AK: What are the fees involved? Also, what is fixed and flexible fundraising?
CD: Generally speaking, the fees are based on which of two fundraising options the inventor chooses upfront, which cannot be changed once the campaign starts:
Additionally, there is a credit card processing fee charged by a payment site, such as Paypal or Amazon.com. That vendor collects a credit card processing fee, currently ranging between 2 to 5%, depending on which payment vendor the crowdfunding site has chosen.
Therefore, the total in fees ranges from approximately 6 to 14% of the pledged money.
AK: Why would anyone choose the fixed fundraising model?
CD: Ultimately, you have to determine which fundraising option best meets the needs of your business. For example, if you feel that you cannot start your business financially unless you reach your fundraising goal, then having part of the money does you no good and you might as well choose the fixed option. Or, if you don’t reach the fixed funding level that might indicate that there is not enough market interest in this product idea at this point in time.
Obviously, since Kickstarter is a popular crowdfunding site and only uses the all-or-nothing model, there are enough people who don’t consider it an obstacle.
AK: What are the odds of reaching your fundraising goal?
CD: This is affected by a wide variety of factors, which I will discuss shortly. However, based on the statistics I’ve come across so far, it appears that approximately 43 to 46% of projects are fully funded. Obviously, this means that less than 50% of projects do not reach their goals.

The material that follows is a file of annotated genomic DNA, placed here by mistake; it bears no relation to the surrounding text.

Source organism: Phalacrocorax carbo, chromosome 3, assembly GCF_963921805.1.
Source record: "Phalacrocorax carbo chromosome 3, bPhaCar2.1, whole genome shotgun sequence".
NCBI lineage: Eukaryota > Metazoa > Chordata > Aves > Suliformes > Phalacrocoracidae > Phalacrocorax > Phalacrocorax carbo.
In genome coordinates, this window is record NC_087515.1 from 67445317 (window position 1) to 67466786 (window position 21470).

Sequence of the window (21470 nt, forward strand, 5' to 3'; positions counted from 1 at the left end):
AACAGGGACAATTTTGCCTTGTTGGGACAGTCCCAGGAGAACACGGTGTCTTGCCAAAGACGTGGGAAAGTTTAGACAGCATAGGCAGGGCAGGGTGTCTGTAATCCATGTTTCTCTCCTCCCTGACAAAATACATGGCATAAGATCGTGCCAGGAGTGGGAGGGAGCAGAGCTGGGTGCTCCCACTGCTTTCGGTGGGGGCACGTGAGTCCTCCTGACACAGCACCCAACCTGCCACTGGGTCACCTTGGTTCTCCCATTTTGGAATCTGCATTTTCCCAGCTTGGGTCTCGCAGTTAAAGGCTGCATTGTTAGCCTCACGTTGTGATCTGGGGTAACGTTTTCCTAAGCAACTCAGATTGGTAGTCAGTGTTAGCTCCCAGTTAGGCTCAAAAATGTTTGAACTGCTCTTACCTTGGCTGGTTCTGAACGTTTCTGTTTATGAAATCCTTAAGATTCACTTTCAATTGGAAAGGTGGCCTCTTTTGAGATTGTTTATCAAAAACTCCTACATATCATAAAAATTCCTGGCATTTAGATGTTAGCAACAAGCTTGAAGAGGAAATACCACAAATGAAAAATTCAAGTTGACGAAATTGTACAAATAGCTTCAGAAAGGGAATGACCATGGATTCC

On the other hand, some projects, especially technology-related projects like the Pebble E-Paper Watch (which raised over $10 million), can spectacularly overachieve their goals.
AK: Cheryl, the focus of your business is marketing. How does that come into play in crowdfunding?
CD: Marketing is critical to the crowdfunding process in two ways. The first is directly tied to your fundraising efforts. If you are going to have a shot at reaching your fundraising goal, before you begin your campaign, you need to figure out:
Second, assuming you actually want to manage a business full-time at the end of the campaign (as opposed to starting work on your next idea), you need to consider the issues I just mentioned but on a much broader scale. In other words, how will you continue to market beyond the campaign? You need to think this through before beginning your crowdfunding campaign. Why? If you reach or overachieve your fundraising goal at the end of your crowdfunding campaign, you are then almost immediately in business and you need to be ready to hit the ground running.
As a long-time member of the Inventors Alliance association, which you lead here in Silicon Valley, I understand the passion and intensity inventors have. With that said, running a business is a different skill set. Some inventors, like you and Stephen Key, have the ability to step back and evaluate their products objectively in terms of what can be cost-effectively marketed. If an inventor is unable to do that, then he or she may want to find some business mentors, advisors, and/or team members, before they fast-track themselves into a business venture.